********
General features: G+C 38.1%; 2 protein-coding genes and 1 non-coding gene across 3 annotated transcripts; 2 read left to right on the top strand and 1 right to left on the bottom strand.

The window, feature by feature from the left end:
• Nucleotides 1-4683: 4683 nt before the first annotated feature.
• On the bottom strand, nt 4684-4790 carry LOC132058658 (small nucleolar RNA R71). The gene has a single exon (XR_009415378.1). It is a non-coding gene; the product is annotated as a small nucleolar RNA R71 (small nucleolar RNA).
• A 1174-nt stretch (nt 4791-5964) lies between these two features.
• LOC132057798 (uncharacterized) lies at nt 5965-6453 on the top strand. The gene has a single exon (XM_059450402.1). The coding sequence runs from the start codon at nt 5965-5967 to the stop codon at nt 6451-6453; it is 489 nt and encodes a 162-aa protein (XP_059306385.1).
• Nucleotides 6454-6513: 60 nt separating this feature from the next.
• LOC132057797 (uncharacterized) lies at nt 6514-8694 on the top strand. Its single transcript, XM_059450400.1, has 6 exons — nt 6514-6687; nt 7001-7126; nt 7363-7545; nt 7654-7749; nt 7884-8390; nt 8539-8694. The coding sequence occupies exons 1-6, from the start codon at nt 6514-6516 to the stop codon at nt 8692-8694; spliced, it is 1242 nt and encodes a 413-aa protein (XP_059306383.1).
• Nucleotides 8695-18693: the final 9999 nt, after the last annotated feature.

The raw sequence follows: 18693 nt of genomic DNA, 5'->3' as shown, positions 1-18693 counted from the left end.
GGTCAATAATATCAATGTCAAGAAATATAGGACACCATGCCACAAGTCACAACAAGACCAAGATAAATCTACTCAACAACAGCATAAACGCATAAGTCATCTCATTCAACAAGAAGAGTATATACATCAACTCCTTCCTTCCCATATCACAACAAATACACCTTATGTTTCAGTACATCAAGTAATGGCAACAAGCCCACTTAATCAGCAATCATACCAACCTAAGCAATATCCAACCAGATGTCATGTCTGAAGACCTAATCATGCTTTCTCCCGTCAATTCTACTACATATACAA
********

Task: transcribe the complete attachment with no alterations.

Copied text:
General features: G+C 38.1%; 2 protein-coding genes and 1 non-coding gene across 3 annotated transcripts; 2 read left to right on the top strand and 1 right to left on the bottom strand.

The window, feature by feature from the left end:
• Nucleotides 1-4683: 4683 nt before the first annotated feature.
• On the bottom strand, nt 4684-4790 carry LOC132058658 (small nucleolar RNA R71). The gene has a single exon (XR_009415378.1). It is a non-coding gene; the product is annotated as a small nucleolar RNA R71 (small nucleolar RNA).
• A 1174-nt stretch (nt 4791-5964) lies between these two features.
• LOC132057798 (uncharacterized) lies at nt 5965-6453 on the top strand. The gene has a single exon (XM_059450402.1). The coding sequence runs from the start codon at nt 5965-5967 to the stop codon at nt 6451-6453; it is 489 nt and encodes a 162-aa protein (XP_059306385.1).
• Nucleotides 6454-6513: 60 nt separating this feature from the next.
• LOC132057797 (uncharacterized) lies at nt 6514-8694 on the top strand. Its single transcript, XM_059450400.1, has 6 exons — nt 6514-6687; nt 7001-7126; nt 7363-7545; nt 7654-7749; nt 7884-8390; nt 8539-8694. The coding sequence occupies exons 1-6, from the start codon at nt 6514-6516 to the stop codon at nt 8692-8694; spliced, it is 1242 nt and encodes a 413-aa protein (XP_059306383.1).
• Nucleotides 8695-18693: the final 9999 nt, after the last annotated feature.

The raw sequence follows: 18693 nt of genomic DNA, 5'->3' as shown, positions 1-18693 counted from the left end.
GGTCAATAATATCAATGTCAAGAAATATAGGACACCATGCCACAAGTCACAACAAGACCAAGATAAATCTACTCAACAACAGCATAAACGCATAAGTCATCTCATTCAACAAGAAGAGTATATACATCAACTCCTTCCTTCCCATATCACAACAAATACACCTTATGTTTCAGTACATCAAGTAATGGCAACAAGCCCACTTAATCAGCAATCATACCAACCTAAGCAATATCCAACCAGATGTCATGTCTGAAGACCTAATCATGCTTTCTCCCGTCAATTCTACTACATATACAA